Rose puts McIlroy and Woods in the shade to storm up leaderboard in Florida
23:17 GMT, 9 March 2012
Justin Rose led at the halfway stage of the Honda Classic last week, only to get flattened over the weekend by the remorseless brilliance of Rory McIlroy and Tiger Woods.
Now the gifted Englishman has another chance to emerge from the shadows after a sublime 64 at Doral on Friday left him right where he needed to be at the halfway stage of the WGC-Cadillac Championship.
On another blustery afternoon in Miami, Rose pieced together an eight birdie round that left him in second place on 11 under, trailing his playing partner Bubba Watson by a stroke.
On fire: Justin Rose impressed as he moved to within one shot of the lead
First round leader Adam Scott finished birdie, birdie for a 68 that left him two off the lead with Swede Peter Hanson on nine under and veteran Dane Thomas Bjorn and USPGA Champion Keegan Bradley on eight under.
It is a testament to the strength of the UK game in this golden era that Rose gets frequently overlooked, a harsh fate indeed given he’s become a fixture in the world’s top 25.
He is coached by Sean Foley, who has seen two of his other clients, Hunter Mahan and Woods, finish first and second in America these past two weeks. ‘Your short game is unbelievable right now and it is time you put everything together and shot a low number,’ he said to Rose before the start, words that read like a prophecy after the round.
Only one place separates Rose from Watson in the rankings and there was little to choose between them here as they traded birdies and eagles in an extraordinary exhibition of scoring. Their better ball score, would you believe, was 59.
Main man: Bubba Watson leads by one shot at the halfway stage
Part of the joy of watching them was the different manner in which they compiled their gains. There was Rose, a golfer’s golfer, with excellent technique and expert course management. And there was the self-taught Watson, who struck the ball as far as he could and then hit it close from wherever he found it.
Some of Watson’s drives with his pink-shafted, pink-headed driver provoked gasps of open-mouthed astonishment from the crowd. At the downwind 418 yard second hole his tee shot finished 20 yards short of the green. At the fourth, Rose nailed a drive into a crosswind 283 yards, only to see Watson’s howitzer finish 38 yards closer to the hole.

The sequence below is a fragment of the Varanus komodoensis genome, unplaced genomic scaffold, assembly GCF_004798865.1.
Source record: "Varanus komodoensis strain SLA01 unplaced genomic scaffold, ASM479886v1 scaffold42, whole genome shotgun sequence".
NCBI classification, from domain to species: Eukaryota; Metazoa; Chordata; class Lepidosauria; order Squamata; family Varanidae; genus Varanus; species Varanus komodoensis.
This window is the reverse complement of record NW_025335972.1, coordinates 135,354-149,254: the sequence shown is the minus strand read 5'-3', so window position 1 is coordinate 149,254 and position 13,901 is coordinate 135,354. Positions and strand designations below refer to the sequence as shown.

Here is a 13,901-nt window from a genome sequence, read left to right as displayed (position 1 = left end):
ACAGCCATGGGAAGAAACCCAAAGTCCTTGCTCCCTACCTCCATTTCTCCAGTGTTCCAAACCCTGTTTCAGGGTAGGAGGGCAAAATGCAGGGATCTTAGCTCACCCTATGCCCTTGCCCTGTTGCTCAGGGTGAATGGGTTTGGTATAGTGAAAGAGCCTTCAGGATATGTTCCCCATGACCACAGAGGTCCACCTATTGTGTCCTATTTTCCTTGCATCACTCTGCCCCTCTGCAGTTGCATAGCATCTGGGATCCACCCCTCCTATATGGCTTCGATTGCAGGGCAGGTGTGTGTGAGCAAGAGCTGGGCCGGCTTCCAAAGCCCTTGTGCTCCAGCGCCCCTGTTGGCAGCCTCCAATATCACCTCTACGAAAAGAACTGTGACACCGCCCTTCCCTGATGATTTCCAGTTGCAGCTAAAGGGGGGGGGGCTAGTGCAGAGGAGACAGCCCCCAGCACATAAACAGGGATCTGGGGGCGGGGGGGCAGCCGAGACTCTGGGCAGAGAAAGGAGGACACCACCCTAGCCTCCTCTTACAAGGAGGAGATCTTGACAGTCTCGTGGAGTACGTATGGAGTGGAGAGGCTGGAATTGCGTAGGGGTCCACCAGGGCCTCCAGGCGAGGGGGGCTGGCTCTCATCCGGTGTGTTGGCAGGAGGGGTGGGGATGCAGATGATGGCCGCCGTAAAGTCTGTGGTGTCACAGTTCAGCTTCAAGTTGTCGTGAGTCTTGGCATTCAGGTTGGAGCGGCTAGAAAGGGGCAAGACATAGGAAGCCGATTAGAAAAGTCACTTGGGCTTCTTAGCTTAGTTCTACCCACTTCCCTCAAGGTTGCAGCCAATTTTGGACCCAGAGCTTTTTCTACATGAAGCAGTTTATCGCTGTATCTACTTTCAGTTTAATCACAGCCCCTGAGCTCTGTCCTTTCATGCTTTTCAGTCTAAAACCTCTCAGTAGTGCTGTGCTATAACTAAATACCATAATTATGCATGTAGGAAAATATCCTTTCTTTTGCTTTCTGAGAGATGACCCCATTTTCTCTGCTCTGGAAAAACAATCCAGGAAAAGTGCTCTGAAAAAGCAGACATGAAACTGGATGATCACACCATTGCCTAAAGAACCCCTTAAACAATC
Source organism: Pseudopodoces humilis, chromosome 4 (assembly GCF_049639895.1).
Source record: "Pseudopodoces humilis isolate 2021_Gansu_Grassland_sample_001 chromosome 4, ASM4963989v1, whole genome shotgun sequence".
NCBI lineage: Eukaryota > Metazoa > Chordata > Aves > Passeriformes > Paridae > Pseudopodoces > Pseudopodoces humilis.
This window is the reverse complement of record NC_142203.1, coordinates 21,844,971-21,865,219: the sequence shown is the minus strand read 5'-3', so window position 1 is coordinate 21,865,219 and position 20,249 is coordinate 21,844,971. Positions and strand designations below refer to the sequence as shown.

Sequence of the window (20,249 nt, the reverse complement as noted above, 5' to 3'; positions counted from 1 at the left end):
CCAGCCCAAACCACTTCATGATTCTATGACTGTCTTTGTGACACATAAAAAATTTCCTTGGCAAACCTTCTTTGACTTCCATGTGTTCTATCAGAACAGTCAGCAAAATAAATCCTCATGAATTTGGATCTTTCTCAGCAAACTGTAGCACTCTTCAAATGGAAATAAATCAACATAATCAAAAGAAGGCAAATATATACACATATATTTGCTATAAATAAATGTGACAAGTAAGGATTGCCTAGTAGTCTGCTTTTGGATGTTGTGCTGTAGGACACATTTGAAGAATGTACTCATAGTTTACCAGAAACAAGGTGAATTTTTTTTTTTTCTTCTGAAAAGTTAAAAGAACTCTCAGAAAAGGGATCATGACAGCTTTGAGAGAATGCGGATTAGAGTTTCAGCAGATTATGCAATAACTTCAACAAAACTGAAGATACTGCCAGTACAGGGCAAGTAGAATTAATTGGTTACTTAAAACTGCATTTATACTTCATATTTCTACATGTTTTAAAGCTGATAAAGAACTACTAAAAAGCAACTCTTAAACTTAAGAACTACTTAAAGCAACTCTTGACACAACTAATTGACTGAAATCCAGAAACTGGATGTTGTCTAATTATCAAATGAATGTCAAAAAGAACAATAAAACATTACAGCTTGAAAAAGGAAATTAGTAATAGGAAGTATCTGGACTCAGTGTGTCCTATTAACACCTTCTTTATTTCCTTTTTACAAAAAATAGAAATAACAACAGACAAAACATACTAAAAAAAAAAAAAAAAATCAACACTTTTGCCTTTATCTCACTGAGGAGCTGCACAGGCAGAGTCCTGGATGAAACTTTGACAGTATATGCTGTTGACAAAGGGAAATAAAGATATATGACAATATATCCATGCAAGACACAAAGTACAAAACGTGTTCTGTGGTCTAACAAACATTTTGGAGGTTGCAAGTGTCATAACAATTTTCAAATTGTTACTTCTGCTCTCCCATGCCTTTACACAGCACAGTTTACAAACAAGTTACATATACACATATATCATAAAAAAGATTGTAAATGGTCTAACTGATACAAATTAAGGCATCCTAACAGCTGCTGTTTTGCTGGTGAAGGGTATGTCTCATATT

For most of the day it was Rose who held the upper hand. Beginning at the tenth, the 31 year old had five birdies in his first eight holes to move from tied fifth overnight to first. Back came Watson with the pair clearly feeding off one another.
Appropriately, Watson won the honours on this day with a marvellous blow, a five iron from 225 yards that finished just 6ft from the hole at the long 8th to set up an eagle three. Another three at the 9th, and he had fashioned a fabulous 62 to set the pace.
Contrasting fortunes: Luke Donald (left) enjoyed a successful second round but Rory McIlroy looked off form
What would Watson have to say about that What we didn’t expect was to hear him say derogatory things about the course he had just ripped apart, and claim it ‘doesn’t fit my eye.’
He certainly fooled everyone watching. ‘I think if you’re hitting the ball well, it doesn’t matter if you like the course or not, you can score well on it,’ he argued.
Before going out, Rose had talked of his intent to post a low number as it was his wife Kate’s birthday and here he ensured it was a happy one.
‘It was nice to be part of such a hot pairing,’ said Rose. ‘He has shots in his locker I don’t have but I kept my focus and holed some good putts.’
Work to be done: Tiger Woods lies seven shots off the lead at the halfway stage
Pity the third member of the group, American Mark Wilson, who shot 70 and must have felt like he had been trampled by a steamroller. ‘I said to him, dude, you must be a bit black and blue!’ said Rose, laughing.
What about the UK players at the top of the world rankings, and the two Americans Woods and Phil Mickelson who commanded the biggest galleries On this day, all were upstaged.
World No 1 Rory McIlroy looked in the mood for a low one when he began with a tap-in eagle and followed it with a tap-in birdie. It was more prosaic thereafter, however, and a three-putt bogey at the last meant a 69 that left him a distant ten shots behind Watson. ‘I need to go very low at the weekend if I am to post a high finish,’ said the 22 year old, who has only finished outside the top five once in his last 12 events.
Back on track: Lee Westwood recovered after a disappointing opening round
Luke Donald needs a minimum top four finish to have a chance of replacing McIlroy at the top on Sunday and kept that target within reach with a 68 for a six under par total that saw him creep into the top ten. After a slow start to the season, Donald is showing signs of getting back to his best.
After his terrible opening 76 it was more like business as usual for Lee Westwood, the third member of this stellar group, as he shot a 67
Mickelson shot 71 to be buried in the pack. As for Tiger Woods, he gave another tidy exhibition of ball striking but didn’t hole many putts in a 67 that was merely a pedestrian score on this day. It left him seven shots behind but by no means out of it as he seeks his first U.S Tour victory since 2009.